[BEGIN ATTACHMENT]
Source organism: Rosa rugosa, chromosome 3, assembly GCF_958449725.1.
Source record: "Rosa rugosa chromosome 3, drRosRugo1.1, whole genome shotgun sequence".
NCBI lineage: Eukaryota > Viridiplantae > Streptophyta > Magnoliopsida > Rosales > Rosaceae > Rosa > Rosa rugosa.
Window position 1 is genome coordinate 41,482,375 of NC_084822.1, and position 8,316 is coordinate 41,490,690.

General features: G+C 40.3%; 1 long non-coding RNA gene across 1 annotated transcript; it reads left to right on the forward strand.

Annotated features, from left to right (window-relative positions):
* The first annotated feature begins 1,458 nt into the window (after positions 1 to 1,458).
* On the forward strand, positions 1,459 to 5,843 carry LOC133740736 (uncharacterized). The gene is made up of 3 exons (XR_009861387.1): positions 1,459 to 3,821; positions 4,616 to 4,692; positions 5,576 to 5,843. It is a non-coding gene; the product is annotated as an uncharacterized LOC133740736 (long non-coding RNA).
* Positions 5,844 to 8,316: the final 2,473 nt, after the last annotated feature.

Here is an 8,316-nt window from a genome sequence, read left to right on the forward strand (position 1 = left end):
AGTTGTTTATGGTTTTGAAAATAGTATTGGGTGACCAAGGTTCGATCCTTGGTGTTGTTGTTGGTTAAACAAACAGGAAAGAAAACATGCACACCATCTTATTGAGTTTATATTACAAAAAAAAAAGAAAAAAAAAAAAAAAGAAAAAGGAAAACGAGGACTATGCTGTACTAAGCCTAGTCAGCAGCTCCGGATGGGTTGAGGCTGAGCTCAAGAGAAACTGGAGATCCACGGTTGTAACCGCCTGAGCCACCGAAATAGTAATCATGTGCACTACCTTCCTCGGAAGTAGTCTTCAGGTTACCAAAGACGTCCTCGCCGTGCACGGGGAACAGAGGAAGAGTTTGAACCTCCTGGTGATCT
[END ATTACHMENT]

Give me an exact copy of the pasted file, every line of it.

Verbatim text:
Source organism: Rosa rugosa, chromosome 3, assembly GCF_958449725.1.
Source record: "Rosa rugosa chromosome 3, drRosRugo1.1, whole genome shotgun sequence".
NCBI lineage: Eukaryota > Viridiplantae > Streptophyta > Magnoliopsida > Rosales > Rosaceae > Rosa > Rosa rugosa.
Window position 1 is genome coordinate 41,482,375 of NC_084822.1, and position 8,316 is coordinate 41,490,690.

General features: G+C 40.3%; 1 long non-coding RNA gene across 1 annotated transcript; it reads left to right on the forward strand.

Annotated features, from left to right (window-relative positions):
* The first annotated feature begins 1,458 nt into the window (after positions 1 to 1,458).
* On the forward strand, positions 1,459 to 5,843 carry LOC133740736 (uncharacterized). The gene is made up of 3 exons (XR_009861387.1): positions 1,459 to 3,821; positions 4,616 to 4,692; positions 5,576 to 5,843. It is a non-coding gene; the product is annotated as an uncharacterized LOC133740736 (long non-coding RNA).
* Positions 5,844 to 8,316: the final 2,473 nt, after the last annotated feature.

Here is an 8,316-nt window from a genome sequence, read left to right on the forward strand (position 1 = left end):
AGTTGTTTATGGTTTTGAAAATAGTATTGGGTGACCAAGGTTCGATCCTTGGTGTTGTTGTTGGTTAAACAAACAGGAAAGAAAACATGCACACCATCTTATTGAGTTTATATTACAAAAAAAAAAGAAAAAAAAAAAAAAAGAAAAAGGAAAACGAGGACTATGCTGTACTAAGCCTAGTCAGCAGCTCCGGATGGGTTGAGGCTGAGCTCAAGAGAAACTGGAGATCCACGGTTGTAACCGCCTGAGCCACCGAAATAGTAATCATGTGCACTACCTTCCTCGGAAGTAGTCTTCAGGTTACCAAAGACGTCCTCGCCGTGCACGGGGAACAGAGGAAGAGTTTGAACCTCCTGGTGATCT